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Studio 189 – African Indigo Patchwork

For those who are always on the lookout for something skirting the boundaries of editorial and ready to wear–particularly fans of brands like Visvim and KapitalStudio 189 is a brand that you may want to keep an eye on.

They are part fashion design, part e-commerce and 100 percent agents for social change. While this might sound familiar to anyone who has gone to a fair trade store, Studio 189 brings added elements to its game.

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Founders Abrima Erwiah (left) and Rosario Dawson, Images courtesy of Studio 189 and Yahoo Style.

First, their clothing is decidedly higher concept, using contemporary design elements with classic dyeing techniques. Second, Studio 189 has a strong marketing foundation due to whom its co-founders are: actress Rosario Dawson and Bottega Veneta’s Abrima Erwiah.

Such oomph has already gotten Studio 189 exposure through Vogue Italy, Yahoo and The New York Times, to name a few. They’ve had a capsule collection with Vogue and YOOX. Opening Ceremony and Free People stores have been carriers of their clothing in 2015.

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Around these parts, though, a lot of the above facts mean little. In fact, I’d go as far as to claim that some of you may dismiss the project simply based on being in a magazine like Vogue–I know I had second thoughts. But our interest was piqued by their unique use of indigo (of course).

In the western regions of Africa, an indigo dyeing tradition as old as Japan’s continues to have strong roots. Many of the dyeing pits have been used for centuries. Studio 189 sources their indigo products from Mali, where two to three artisans work to naturally dye and pattern each garment over the course of three weeks. The results are stunning.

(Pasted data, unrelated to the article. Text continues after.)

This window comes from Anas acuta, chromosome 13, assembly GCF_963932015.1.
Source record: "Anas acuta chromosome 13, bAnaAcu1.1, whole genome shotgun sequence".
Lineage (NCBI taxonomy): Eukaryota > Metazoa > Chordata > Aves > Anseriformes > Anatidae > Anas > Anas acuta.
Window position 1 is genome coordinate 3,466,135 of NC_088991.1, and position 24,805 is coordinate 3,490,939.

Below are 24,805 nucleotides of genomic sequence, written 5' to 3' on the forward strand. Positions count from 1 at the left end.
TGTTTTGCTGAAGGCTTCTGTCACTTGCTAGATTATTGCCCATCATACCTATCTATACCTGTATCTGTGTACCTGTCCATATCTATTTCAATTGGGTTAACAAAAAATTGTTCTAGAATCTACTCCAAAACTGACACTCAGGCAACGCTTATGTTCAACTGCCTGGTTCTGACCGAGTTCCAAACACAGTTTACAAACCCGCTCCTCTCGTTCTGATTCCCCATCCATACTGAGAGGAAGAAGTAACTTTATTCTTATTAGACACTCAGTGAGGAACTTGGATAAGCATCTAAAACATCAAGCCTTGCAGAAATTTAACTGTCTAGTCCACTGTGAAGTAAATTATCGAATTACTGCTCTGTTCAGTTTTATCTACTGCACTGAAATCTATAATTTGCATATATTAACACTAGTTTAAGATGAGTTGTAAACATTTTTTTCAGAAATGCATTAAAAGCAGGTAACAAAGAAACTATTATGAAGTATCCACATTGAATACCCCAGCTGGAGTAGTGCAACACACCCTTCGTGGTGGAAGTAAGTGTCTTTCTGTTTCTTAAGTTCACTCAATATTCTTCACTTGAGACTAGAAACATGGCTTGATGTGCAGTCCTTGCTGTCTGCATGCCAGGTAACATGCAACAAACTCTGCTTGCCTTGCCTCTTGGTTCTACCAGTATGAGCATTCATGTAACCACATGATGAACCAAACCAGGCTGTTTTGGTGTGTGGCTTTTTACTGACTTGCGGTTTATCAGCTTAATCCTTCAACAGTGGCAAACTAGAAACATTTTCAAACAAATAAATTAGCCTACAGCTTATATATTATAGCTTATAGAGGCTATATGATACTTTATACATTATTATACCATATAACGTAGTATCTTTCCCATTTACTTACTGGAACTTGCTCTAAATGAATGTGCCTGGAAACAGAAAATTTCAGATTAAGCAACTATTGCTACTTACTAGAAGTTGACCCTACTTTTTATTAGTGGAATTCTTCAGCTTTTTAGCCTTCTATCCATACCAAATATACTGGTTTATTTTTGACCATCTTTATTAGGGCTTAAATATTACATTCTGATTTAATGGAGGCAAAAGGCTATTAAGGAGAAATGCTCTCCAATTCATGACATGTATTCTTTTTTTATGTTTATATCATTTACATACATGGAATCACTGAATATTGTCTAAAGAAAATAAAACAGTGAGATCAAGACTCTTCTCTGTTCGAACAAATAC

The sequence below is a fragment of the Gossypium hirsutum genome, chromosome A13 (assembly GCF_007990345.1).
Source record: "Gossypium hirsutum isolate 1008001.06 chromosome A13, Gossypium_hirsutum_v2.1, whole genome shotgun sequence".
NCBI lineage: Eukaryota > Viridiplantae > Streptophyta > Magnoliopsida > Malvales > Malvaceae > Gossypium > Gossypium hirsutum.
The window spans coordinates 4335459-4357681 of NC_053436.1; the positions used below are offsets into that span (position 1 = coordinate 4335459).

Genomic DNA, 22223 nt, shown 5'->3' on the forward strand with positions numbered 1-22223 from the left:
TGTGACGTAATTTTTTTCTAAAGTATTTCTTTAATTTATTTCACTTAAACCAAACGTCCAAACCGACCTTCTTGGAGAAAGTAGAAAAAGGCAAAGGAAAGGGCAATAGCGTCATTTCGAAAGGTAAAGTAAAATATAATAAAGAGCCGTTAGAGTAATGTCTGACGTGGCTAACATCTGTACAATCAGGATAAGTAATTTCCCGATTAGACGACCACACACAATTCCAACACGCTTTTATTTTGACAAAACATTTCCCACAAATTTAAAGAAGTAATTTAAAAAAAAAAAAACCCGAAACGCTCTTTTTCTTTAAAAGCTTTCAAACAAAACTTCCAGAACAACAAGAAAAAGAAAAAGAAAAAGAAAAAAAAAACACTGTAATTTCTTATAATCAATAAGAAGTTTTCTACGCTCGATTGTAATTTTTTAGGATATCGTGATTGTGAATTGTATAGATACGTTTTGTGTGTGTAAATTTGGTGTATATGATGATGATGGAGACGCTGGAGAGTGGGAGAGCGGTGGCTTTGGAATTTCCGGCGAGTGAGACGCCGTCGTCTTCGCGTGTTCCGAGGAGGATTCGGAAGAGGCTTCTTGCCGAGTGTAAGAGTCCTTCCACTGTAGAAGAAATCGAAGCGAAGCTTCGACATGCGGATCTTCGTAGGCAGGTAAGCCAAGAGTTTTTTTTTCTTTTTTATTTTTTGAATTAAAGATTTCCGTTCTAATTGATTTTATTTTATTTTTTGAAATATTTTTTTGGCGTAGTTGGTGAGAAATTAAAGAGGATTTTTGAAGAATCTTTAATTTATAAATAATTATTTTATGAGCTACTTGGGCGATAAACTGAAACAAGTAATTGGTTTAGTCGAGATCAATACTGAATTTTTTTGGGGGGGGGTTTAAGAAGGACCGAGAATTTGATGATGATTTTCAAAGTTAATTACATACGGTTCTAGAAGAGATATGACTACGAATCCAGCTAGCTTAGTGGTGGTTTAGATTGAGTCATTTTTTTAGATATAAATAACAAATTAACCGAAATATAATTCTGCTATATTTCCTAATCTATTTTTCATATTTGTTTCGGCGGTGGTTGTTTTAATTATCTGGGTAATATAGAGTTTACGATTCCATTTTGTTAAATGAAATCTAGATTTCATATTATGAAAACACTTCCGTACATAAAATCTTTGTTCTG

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There’s more. Hand-batiking from Cape Coast, Ghana, uses wax as a dye resist to create beautiful patterns using negative space. Also in Ghana, garments are hand-painted and inspired by local life. And back in Mali, bògòlanfini is a handmade cotton fabric that has its patterns derived from fermented mud dyeing techniques.

The final cherries on top are collaborations with bespoke tailors, bead workers (who also work with glass blowers), basket weavers and jewelry makers, all of whom take Studio 189’s look to great levels of distinction. Once finished, everyone’s work is shipped to Studio 189’s headquarters in Ghana.

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Western perception of modern Africa is often stricken with unfortunate notions of desolation and struggle. A glaring exception to this is within Africa’s arts and artisan traditions. Studio 189 has created a unique opportunity to modernize these traditions ethically and without losing their technique or soul. The results are indisputably intriguing and one of a kind. Best of all, it goes to a good cause.

Learn more about Studio 189 and their offerings on their website.